The command station and power boosters need be powered by a transformer. If a transformer is used with a rating less than the output of the Power Booster there may not be enough power to trip the over-current protection. The transformer should also have a voltage rating that is slightly higher than the output voltage you have selected for your scale. The Power Boosters put out a regulated voltage and must dissipate any excess voltage in the form of heat. An input voltage that is too high can damage the Power Booster or the Command Station.
POWER BOOSTER / SUGGESTED TRANSFORMER
Power Pro - Command Station, 5 amp Power Booster / 16VAC 6 Amp
PB105 - 5 Amp Power Booster / 16VAC 6 Amp
PB110 -10 Amp Power Booster / 18VAC 12 Amp
CS02 - Command Station / Takes power from booster transformer .
Command Station Battery:
When you customize the Command Station the information is stored in a memory that is power by a battery when the power is off. Information like the macros and other changes that you have made are lost if the battery dies. The expected life of the battery is about 5 to 7 years. The NCE manual says to replace the battery with the power on to prevent a loss of the data. If a battery is dropped on the circuit board when power is on it could cause a short that might result in permanent damage! A note from Mark Curries on the internet suggests that it is safer to replace the battery with power OFF! This is one suggestion that I agree with. The inconvenience of reprogramming the command station is faster than the trouble and time to replace the command station circuit board should an accident occur. If you do replace the battery with power on the system manual does suggest putting a piece of paper over the lower board in case the battery is dropped. The battery is a standard CR-2032 3 volt lithium.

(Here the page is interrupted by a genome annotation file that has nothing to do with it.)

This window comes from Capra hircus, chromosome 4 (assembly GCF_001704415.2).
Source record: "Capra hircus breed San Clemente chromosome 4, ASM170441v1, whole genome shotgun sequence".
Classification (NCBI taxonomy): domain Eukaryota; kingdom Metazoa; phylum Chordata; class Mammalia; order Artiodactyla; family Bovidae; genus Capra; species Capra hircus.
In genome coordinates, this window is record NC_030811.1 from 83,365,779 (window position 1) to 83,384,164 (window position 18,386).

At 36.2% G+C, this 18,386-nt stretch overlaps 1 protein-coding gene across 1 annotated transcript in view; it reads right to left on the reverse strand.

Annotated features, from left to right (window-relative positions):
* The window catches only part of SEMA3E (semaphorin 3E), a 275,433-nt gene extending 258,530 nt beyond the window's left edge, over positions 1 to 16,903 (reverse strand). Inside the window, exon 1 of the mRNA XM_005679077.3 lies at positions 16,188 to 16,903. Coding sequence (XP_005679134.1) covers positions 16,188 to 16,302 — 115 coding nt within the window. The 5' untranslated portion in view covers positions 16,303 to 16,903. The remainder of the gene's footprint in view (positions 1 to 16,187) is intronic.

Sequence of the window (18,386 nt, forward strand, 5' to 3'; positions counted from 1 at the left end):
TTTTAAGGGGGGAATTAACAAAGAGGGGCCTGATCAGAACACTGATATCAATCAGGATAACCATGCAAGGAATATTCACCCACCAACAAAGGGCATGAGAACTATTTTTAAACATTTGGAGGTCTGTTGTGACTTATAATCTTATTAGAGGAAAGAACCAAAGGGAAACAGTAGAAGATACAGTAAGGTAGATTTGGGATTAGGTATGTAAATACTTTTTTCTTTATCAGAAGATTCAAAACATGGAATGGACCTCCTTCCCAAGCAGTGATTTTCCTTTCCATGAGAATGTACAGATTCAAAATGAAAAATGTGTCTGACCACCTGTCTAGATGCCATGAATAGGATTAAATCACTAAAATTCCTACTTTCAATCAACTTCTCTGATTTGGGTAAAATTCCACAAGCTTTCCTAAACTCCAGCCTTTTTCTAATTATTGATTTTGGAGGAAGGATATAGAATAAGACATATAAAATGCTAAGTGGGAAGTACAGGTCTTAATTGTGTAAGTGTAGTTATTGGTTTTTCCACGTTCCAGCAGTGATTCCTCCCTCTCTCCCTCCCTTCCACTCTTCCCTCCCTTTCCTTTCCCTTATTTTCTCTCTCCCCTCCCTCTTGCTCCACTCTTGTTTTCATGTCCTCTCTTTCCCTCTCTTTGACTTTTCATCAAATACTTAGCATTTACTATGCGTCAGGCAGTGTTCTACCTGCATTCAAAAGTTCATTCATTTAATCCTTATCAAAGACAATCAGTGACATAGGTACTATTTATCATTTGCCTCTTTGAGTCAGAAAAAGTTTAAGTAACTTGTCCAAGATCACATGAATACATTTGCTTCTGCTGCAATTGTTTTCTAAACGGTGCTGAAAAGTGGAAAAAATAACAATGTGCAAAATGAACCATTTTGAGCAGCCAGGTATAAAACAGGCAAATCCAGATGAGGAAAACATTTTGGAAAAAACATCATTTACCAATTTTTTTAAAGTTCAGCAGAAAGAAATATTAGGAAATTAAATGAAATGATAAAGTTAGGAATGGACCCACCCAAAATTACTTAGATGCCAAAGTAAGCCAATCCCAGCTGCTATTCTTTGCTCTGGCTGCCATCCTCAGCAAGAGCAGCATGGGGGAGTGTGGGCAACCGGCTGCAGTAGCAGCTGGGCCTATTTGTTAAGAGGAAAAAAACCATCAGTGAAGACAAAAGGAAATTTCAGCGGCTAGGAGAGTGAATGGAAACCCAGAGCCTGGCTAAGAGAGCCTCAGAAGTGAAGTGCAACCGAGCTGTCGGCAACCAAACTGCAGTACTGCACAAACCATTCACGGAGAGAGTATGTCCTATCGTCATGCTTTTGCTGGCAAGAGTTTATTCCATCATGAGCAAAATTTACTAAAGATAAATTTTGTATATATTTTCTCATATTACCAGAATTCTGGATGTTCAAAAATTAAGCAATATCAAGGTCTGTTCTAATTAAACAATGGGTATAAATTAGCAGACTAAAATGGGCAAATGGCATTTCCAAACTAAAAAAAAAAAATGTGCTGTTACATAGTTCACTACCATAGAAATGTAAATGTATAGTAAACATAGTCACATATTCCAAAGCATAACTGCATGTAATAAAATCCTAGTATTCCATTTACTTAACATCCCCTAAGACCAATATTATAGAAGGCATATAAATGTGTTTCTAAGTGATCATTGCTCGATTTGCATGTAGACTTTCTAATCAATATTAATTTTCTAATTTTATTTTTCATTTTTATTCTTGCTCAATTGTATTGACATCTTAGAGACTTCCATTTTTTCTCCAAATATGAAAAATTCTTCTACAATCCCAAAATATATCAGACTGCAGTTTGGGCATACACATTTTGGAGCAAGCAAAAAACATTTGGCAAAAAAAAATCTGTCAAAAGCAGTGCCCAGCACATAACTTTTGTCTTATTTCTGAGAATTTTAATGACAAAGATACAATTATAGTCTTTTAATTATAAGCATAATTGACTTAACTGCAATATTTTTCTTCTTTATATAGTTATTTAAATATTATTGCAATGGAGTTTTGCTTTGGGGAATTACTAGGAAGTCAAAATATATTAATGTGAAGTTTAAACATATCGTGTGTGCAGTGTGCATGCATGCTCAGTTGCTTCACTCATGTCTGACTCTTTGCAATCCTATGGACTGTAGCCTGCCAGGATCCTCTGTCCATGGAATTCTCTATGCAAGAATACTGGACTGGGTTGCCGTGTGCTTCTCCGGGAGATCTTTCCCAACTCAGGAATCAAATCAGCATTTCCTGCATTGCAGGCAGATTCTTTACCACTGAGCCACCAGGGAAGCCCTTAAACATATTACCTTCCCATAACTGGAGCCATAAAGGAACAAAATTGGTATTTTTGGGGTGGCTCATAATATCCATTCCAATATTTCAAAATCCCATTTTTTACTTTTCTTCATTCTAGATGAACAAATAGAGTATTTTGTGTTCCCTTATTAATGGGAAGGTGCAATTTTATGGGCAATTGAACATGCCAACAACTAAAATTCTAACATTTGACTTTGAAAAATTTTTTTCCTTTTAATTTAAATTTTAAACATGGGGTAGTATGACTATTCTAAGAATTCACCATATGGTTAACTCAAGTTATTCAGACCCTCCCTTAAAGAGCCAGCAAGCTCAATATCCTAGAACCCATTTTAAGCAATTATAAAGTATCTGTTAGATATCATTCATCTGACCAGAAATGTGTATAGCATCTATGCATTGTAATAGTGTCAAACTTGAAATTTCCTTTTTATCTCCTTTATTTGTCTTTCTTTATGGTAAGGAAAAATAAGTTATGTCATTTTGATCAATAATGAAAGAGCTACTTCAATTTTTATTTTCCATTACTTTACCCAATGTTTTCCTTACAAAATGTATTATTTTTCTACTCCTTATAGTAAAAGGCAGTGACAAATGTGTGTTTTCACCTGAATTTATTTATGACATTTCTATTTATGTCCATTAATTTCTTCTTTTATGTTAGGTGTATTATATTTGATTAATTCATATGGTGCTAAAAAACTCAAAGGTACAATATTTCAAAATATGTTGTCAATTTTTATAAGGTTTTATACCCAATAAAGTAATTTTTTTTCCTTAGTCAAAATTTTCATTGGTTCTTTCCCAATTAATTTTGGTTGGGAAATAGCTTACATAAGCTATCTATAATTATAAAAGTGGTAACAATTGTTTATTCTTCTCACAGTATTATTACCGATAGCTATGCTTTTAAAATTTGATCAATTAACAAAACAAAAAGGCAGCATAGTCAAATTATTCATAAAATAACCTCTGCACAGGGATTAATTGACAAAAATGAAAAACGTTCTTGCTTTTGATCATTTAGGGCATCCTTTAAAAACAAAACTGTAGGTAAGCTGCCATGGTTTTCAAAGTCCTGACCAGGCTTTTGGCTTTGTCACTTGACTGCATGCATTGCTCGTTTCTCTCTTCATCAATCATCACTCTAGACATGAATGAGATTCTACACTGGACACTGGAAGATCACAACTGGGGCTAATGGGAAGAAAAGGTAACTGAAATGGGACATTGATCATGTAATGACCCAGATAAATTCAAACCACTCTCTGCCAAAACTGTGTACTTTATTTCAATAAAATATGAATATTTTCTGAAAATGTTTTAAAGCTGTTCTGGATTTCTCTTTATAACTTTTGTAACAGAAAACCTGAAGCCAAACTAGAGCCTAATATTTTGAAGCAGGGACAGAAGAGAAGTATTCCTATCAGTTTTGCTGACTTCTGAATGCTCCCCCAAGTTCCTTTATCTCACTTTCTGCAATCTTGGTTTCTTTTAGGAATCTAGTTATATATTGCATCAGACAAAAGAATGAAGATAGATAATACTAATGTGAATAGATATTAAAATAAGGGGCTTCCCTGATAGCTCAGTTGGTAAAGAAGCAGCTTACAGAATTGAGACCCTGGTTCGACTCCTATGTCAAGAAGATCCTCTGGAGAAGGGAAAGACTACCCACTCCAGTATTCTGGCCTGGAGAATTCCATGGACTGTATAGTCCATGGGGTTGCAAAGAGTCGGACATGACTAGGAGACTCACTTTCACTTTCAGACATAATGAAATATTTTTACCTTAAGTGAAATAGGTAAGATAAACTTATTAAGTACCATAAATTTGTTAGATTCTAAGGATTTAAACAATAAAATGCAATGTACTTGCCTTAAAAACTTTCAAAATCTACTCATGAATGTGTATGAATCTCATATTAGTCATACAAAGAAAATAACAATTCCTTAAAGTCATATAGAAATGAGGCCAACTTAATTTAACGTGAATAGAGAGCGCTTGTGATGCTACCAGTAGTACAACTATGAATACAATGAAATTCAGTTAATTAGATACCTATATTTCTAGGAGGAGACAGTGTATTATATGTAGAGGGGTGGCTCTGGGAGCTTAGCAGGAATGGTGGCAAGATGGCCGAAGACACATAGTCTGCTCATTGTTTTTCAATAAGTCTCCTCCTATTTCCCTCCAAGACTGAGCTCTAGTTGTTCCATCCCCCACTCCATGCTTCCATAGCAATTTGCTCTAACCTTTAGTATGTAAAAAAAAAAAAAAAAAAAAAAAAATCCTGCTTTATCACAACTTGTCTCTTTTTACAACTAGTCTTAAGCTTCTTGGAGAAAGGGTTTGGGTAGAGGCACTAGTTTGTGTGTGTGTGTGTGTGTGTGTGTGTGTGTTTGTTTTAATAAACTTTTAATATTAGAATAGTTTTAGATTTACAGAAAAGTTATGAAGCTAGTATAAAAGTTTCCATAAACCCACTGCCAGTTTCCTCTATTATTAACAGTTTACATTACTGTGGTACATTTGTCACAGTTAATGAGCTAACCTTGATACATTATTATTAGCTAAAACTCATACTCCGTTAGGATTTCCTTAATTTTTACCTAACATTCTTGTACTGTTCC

Layout Wiring and System Setup:
Wire has resistance and the longer the wire the higher the resistance. Smaller wire has more resistance per foot. Resistance can cause a loss of voltage. More current equals higher voltage loss resulting in a loss in train speed and dimming lights. It is best to keep the voltage loss to under one volt. To add to the loss in wiring, nickel-silver rail is not a good electrical conductor. Feed wires should be installed in parallel to the rails and a drop from the rails to the wiring at least every 6 to 10 feet. The wire from the rails to the feed wires can be a short small gauge wire like 20 to 24 gauge. Some modelers use a drop wire on every section of rail. The wires should be soldered for best reliability. This minimizes the problem with poor connections due to rail joiners. Here is a chart listing wire size, currents and lengths. A good source of wire is speaker wire from Radio Shack. Stranded wire works best for block feed lines and solid for the drop down wires. The block feed wires should be twisted with about 3 twists per foot.
This chart shows voltage drop for 1/2 volt. The figures would equal 1 volt for a two way path.
Booster Wiring and Voltage:
If you are installing more than one booster check the system manual. There is a difference for common rail and double gap rail layouts. The boosters should be “in phase”. You can check this by measuring the voltage at a gap between the rails supplying power from the different boosters. When in phase there should be little to no voltage on the same side of the rail. If you measure a high voltage try reversing the connections from one of the power boosters. (Reverse loops will normally have one gap with high voltage, this is OK.) The output voltage from the NCE boosters is adjustable 9.5 to 18 volts. Factory setting (14.25 volts) is normally satisfactory. If you do wish to adjust the voltage be sure to use a meter that can accurately measure the voltage. You need a meter like the RRampMeter designed to read the DCC voltage wave form.
Blocking the Layout: